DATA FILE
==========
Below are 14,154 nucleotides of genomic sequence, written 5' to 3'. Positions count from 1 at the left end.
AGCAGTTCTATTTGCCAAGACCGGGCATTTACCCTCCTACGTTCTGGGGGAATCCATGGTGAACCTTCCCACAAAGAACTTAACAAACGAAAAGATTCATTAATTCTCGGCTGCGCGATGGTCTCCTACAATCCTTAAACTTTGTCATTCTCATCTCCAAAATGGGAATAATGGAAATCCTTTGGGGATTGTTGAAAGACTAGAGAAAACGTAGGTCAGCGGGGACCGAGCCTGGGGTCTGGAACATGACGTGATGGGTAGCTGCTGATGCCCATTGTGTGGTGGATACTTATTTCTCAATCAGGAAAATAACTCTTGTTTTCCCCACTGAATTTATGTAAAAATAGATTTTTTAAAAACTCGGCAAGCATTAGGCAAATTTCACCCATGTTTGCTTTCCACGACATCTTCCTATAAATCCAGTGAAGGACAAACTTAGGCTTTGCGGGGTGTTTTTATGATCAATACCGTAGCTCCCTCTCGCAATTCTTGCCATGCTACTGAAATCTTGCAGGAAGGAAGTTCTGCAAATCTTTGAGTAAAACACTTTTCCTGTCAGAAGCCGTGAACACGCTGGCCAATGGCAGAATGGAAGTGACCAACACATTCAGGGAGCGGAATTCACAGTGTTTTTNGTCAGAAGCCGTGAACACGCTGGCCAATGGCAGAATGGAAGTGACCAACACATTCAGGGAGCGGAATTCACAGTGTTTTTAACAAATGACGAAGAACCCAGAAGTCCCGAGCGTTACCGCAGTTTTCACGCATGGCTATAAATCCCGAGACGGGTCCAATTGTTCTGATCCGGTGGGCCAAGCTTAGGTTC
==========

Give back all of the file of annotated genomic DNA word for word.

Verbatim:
Below are 14,154 nucleotides of genomic sequence, written 5' to 3'. Positions count from 1 at the left end.
AGCAGTTCTATTTGCCAAGACCGGGCATTTACCCTCCTACGTTCTGGGGGAATCCATGGTGAACCTTCCCACAAAGAACTTAACAAACGAAAAGATTCATTAATTCTCGGCTGCGCGATGGTCTCCTACAATCCTTAAACTTTGTCATTCTCATCTCCAAAATGGGAATAATGGAAATCCTTTGGGGATTGTTGAAAGACTAGAGAAAACGTAGGTCAGCGGGGACCGAGCCTGGGGTCTGGAACATGACGTGATGGGTAGCTGCTGATGCCCATTGTGTGGTGGATACTTATTTCTCAATCAGGAAAATAACTCTTGTTTTCCCCACTGAATTTATGTAAAAATAGATTTTTTAAAAACTCGGCAAGCATTAGGCAAATTTCACCCATGTTTGCTTTCCACGACATCTTCCTATAAATCCAGTGAAGGACAAACTTAGGCTTTGCGGGGTGTTTTTATGATCAATACCGTAGCTCCCTCTCGCAATTCTTGCCATGCTACTGAAATCTTGCAGGAAGGAAGTTCTGCAAATCTTTGAGTAAAACACTTTTCCTGTCAGAAGCCGTGAACACGCTGGCCAATGGCAGAATGGAAGTGACCAACACATTCAGGGAGCGGAATTCACAGTGTTTTTNGTCAGAAGCCGTGAACACGCTGGCCAATGGCAGAATGGAAGTGACCAACACATTCAGGGAGCGGAATTCACAGTGTTTTTAACAAATGACGAAGAACCCAGAAGTCCCGAGCGTTACCGCAGTTTTCACGCATGGCTATAAATCCCGAGACGGGTCCAATTGTTCTGATCCGGTGGGCCAAGCTTAGGTTC